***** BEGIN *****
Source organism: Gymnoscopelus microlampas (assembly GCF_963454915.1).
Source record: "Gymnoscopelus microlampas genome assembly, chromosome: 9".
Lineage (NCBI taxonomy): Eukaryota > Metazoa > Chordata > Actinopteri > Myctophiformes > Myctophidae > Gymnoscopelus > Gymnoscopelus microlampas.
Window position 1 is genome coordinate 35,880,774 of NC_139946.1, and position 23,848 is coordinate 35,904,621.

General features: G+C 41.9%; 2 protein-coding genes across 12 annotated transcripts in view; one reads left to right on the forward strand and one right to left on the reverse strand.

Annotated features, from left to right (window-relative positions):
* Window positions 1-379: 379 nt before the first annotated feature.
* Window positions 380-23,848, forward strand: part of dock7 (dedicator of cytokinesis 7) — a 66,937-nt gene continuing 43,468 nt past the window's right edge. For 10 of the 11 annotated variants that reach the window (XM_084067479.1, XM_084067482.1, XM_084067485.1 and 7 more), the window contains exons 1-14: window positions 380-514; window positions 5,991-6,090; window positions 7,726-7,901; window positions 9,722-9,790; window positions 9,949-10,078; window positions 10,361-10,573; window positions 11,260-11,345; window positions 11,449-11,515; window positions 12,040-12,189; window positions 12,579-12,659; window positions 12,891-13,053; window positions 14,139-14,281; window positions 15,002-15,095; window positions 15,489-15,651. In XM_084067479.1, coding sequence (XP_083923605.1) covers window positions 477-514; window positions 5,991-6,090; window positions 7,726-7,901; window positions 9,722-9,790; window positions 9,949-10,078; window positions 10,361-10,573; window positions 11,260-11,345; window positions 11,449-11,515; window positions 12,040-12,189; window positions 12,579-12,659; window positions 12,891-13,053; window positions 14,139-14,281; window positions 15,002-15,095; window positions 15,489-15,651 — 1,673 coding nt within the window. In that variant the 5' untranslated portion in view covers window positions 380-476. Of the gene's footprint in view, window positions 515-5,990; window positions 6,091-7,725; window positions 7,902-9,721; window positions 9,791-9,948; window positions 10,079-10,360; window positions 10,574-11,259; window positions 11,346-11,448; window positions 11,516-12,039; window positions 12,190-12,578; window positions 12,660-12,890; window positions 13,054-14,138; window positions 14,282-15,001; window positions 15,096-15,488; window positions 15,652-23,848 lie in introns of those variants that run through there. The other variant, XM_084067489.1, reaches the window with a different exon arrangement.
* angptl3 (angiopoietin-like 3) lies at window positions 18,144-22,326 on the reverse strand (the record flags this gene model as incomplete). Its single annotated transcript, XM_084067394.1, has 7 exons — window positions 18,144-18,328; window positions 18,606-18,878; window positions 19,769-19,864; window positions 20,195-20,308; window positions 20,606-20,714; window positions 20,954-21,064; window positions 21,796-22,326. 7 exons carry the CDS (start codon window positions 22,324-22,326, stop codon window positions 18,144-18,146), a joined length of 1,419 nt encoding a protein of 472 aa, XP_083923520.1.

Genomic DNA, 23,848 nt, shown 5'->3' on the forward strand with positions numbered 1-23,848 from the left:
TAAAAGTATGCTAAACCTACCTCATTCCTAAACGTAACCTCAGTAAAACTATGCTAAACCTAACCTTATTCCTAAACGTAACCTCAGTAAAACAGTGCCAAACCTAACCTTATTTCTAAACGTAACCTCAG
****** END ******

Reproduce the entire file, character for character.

Source organism: Gymnoscopelus microlampas (assembly GCF_963454915.1).
Source record: "Gymnoscopelus microlampas genome assembly, chromosome: 9".
Lineage (NCBI taxonomy): Eukaryota > Metazoa > Chordata > Actinopteri > Myctophiformes > Myctophidae > Gymnoscopelus > Gymnoscopelus microlampas.
Window position 1 is genome coordinate 35,880,774 of NC_139946.1, and position 23,848 is coordinate 35,904,621.

General features: G+C 41.9%; 2 protein-coding genes across 12 annotated transcripts in view; one reads left to right on the forward strand and one right to left on the reverse strand.

Annotated features, from left to right (window-relative positions):
* Window positions 1-379: 379 nt before the first annotated feature.
* Window positions 380-23,848, forward strand: part of dock7 (dedicator of cytokinesis 7) — a 66,937-nt gene continuing 43,468 nt past the window's right edge. For 10 of the 11 annotated variants that reach the window (XM_084067479.1, XM_084067482.1, XM_084067485.1 and 7 more), the window contains exons 1-14: window positions 380-514; window positions 5,991-6,090; window positions 7,726-7,901; window positions 9,722-9,790; window positions 9,949-10,078; window positions 10,361-10,573; window positions 11,260-11,345; window positions 11,449-11,515; window positions 12,040-12,189; window positions 12,579-12,659; window positions 12,891-13,053; window positions 14,139-14,281; window positions 15,002-15,095; window positions 15,489-15,651. In XM_084067479.1, coding sequence (XP_083923605.1) covers window positions 477-514; window positions 5,991-6,090; window positions 7,726-7,901; window positions 9,722-9,790; window positions 9,949-10,078; window positions 10,361-10,573; window positions 11,260-11,345; window positions 11,449-11,515; window positions 12,040-12,189; window positions 12,579-12,659; window positions 12,891-13,053; window positions 14,139-14,281; window positions 15,002-15,095; window positions 15,489-15,651 — 1,673 coding nt within the window. In that variant the 5' untranslated portion in view covers window positions 380-476. Of the gene's footprint in view, window positions 515-5,990; window positions 6,091-7,725; window positions 7,902-9,721; window positions 9,791-9,948; window positions 10,079-10,360; window positions 10,574-11,259; window positions 11,346-11,448; window positions 11,516-12,039; window positions 12,190-12,578; window positions 12,660-12,890; window positions 13,054-14,138; window positions 14,282-15,001; window positions 15,096-15,488; window positions 15,652-23,848 lie in introns of those variants that run through there. The other variant, XM_084067489.1, reaches the window with a different exon arrangement.
* angptl3 (angiopoietin-like 3) lies at window positions 18,144-22,326 on the reverse strand (the record flags this gene model as incomplete). Its single annotated transcript, XM_084067394.1, has 7 exons — window positions 18,144-18,328; window positions 18,606-18,878; window positions 19,769-19,864; window positions 20,195-20,308; window positions 20,606-20,714; window positions 20,954-21,064; window positions 21,796-22,326. 7 exons carry the CDS (start codon window positions 22,324-22,326, stop codon window positions 18,144-18,146), a joined length of 1,419 nt encoding a protein of 472 aa, XP_083923520.1.

Genomic DNA, 23,848 nt, shown 5'->3' on the forward strand with positions numbered 1-23,848 from the left:
TAAAAGTATGCTAAACCTACCTCATTCCTAAACGTAACCTCAGTAAAACTATGCTAAACCTAACCTTATTCCTAAACGTAACCTCAGTAAAACAGTGCCAAACCTAACCTTATTTCTAAACGTAACCTCAG